How to use networking to help you get back into a flexible role

AB magazine

Meet our panel

  • Shakil Butt: an ex-accountant, multi-award-winning HR executive and writer
  • Helen Morgan: a financial director from the technology and financial services sector
  • Zoe Whitman: founder of award-winning bookkeeping start-up, But the Books

If you’re looking for flexible work in the accountancy industry, there are jobs out there that can fit your needs. You just have to find them. But how?

The fact is that many employers, especially smaller companies, prefer not to advertise their jobs. It’s expensive and time-consuming – and who really wants to sort through hundreds of CVs?

This is why many jobs are filled by people who contact the employer directly. It’s good for you as a candidate too as you’ll cut out the competition before the position is even available. Add a personal recommendation to the mix, and you’ll further increase your chance of receiving a job offer.

This is really important, especially when you’re looking for part-time or flexible work. These roles are in shorter supply than full-time, and employers are more likely to consider a flexible arrangement with you if they avoid advertising costs and you come recommended.

So we talked to our panel of accountancy professionals to find out their insights into finding the flexible role that’s right for you. Essentially, it’s all about networking…

 

Get networking – it’s easier than you think

Don’t be put off. It might sound complicated, but networking is really just a simple and effective tool for making the most of potential opportunities. In fact, you probably already work your network every day without knowing it. Basically, it means getting in touch with people, like when you ask someone if they know a good plumber.

Start to spread the word

Get into the habit of talking to people about the flexible role you’re looking for and what you can offer. Be clear about what you want and ask them to let you know if they hear of anything.

As Shakil Butt, an ex-accountant, HR executive and writer, puts it, “Be honest and say you’re on a career break. Be specific. For example, say you’re looking for a flexible role, you want to get back into work in six months from now and you’re looking for opportunities.”

Grow your network

Start with your friends and familiar contacts, to get comfortable with how to get the conversation started. Then create a potential contact list of:

  • Colleagues from previous jobs (find them again, on LinkedIn or Facebook)
  • People you meet every day (at a book club, the gym, through your children’s school) – you’ll be surprised who they might know
  • Friends of friends, when you know second-hand of people in the right job sector
  • In time, you can find new contacts, for example by joining and contributing to professional groups on LinkedIn.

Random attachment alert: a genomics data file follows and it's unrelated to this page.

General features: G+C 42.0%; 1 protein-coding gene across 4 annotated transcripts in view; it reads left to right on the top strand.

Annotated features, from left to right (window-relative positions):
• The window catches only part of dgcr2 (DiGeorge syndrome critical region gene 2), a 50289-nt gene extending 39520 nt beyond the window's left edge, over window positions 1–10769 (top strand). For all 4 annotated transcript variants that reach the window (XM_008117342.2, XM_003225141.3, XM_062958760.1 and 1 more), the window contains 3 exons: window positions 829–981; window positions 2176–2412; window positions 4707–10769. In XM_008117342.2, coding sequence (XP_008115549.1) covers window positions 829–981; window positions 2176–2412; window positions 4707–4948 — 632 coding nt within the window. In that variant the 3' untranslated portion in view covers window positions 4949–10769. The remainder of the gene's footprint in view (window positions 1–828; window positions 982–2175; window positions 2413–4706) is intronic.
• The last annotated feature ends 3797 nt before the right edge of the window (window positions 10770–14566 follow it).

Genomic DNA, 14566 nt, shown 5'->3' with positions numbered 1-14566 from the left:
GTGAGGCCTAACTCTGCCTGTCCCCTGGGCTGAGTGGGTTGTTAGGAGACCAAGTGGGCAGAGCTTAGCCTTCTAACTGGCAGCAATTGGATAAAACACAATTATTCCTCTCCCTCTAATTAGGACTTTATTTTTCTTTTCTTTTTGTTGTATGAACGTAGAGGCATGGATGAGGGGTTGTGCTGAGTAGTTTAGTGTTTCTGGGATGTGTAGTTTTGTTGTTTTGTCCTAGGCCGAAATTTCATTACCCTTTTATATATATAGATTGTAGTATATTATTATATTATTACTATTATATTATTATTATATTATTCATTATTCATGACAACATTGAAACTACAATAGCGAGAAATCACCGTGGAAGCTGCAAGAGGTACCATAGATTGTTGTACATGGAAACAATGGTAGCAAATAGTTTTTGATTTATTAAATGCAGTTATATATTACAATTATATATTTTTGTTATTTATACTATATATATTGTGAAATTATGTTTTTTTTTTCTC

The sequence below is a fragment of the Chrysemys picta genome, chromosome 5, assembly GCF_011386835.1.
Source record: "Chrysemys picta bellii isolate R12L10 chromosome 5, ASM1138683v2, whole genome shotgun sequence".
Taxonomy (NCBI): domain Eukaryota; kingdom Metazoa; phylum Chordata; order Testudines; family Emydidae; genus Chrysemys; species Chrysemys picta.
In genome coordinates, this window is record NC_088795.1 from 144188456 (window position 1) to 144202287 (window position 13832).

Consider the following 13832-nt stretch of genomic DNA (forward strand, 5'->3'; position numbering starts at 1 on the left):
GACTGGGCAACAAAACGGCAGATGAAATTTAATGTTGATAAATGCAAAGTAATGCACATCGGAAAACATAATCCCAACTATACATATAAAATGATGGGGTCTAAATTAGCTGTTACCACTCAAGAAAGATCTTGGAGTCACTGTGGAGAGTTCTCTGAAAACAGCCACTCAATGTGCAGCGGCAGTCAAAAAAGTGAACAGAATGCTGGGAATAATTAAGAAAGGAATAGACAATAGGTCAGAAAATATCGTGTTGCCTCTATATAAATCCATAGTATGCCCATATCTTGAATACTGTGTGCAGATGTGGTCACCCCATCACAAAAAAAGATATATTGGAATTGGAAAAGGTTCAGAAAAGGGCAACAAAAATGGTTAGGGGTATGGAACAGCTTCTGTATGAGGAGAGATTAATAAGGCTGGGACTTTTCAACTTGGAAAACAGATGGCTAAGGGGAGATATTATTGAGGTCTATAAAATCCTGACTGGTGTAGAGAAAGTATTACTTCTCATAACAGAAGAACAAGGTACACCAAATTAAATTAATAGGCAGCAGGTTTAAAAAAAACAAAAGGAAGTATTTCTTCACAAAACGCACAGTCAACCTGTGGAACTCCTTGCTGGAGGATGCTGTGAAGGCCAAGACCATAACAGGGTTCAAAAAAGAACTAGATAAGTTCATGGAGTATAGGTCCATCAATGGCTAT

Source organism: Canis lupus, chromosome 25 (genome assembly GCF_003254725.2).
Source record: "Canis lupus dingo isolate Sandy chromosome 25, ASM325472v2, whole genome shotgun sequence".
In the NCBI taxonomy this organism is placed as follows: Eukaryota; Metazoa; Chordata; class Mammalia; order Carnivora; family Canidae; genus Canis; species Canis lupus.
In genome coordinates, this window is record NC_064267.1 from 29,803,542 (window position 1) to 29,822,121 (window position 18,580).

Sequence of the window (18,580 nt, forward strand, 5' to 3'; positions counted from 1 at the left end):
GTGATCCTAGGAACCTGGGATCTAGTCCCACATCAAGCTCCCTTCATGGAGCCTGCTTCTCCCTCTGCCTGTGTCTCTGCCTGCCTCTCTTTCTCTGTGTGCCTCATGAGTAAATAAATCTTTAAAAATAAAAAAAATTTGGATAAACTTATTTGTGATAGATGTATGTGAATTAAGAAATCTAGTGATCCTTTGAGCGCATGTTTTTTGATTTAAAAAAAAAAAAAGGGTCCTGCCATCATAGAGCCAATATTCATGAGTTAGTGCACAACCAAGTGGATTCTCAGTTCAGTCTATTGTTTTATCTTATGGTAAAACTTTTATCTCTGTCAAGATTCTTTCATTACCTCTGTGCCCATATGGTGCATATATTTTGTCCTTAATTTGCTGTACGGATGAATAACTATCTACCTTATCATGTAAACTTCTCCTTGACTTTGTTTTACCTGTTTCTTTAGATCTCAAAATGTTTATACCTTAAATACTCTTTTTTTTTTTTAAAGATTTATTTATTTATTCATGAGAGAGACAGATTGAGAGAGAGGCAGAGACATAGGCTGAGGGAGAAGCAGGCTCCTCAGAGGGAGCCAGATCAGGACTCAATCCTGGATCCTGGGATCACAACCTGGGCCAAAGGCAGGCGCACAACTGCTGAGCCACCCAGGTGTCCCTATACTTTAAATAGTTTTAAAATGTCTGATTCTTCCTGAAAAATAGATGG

Zoe Whitman, founder of award-winning start-up, But the Books, recommends adding recruitment consultants to your network. “They can introduce you to people at organisations you’re interested in working for and give you an insight into their attitude to flexible working. You’ll soon find out if it’s worth approaching that company.”

Join networking forums or local groups

Helen Morgan, a financial director from the technology and financial services sector, recommends you just give it a try. “The thing about networking is that everyone’s aiming to support each other, you’re all there for a common purpose. Go in with a positive attitude and a smile on your face, talk about what you’re interested in, and you’ll find there’s normally someone who says, ‘I know!’”

Finally – go for it!

Shakil recommends thinking about what you have to offer. “As accountants, we’re one of the pillars of organisations, so we don’t always have to be visible and forthcoming about our strengths. But now it’s time to think about you and what makes you special – what you can bring to the table. Do this and you should get on the radar of the right people.”

Tips to make networking events work for you

  • Look out for people you click with – they’re more likely to make an effort for you.
  • Try going by yourself – it’s easier when you haven’t got someone else to think about.
  • Make space for people you really need to connect with, for example, those who are close to an employer you want to work for.
  • Keep your key contacts in touch with your progress. Have a note in your diary to keep in touch and remind them of your existence (but don’t overdo it).
  • Networking is a two-way street – always thank people and try to return the favour.
  • Persevere! It takes time, but sooner or later you’ll be surprised by a call or email to let you know of an opportunity.

Networking groups and tools our panel find useful

  • ACCA – find out about your regional ACCA network group
  • Eventwise – see what’s happening all over the world
  • Tiwtter – use #accachat to find out what’s happening in your area
  • LinkedIn – join your regional ACCA group and build your own network
  • CISI Young Professionals Network – again, this is split into regional groups
  • Local business and breakfast clubs

 

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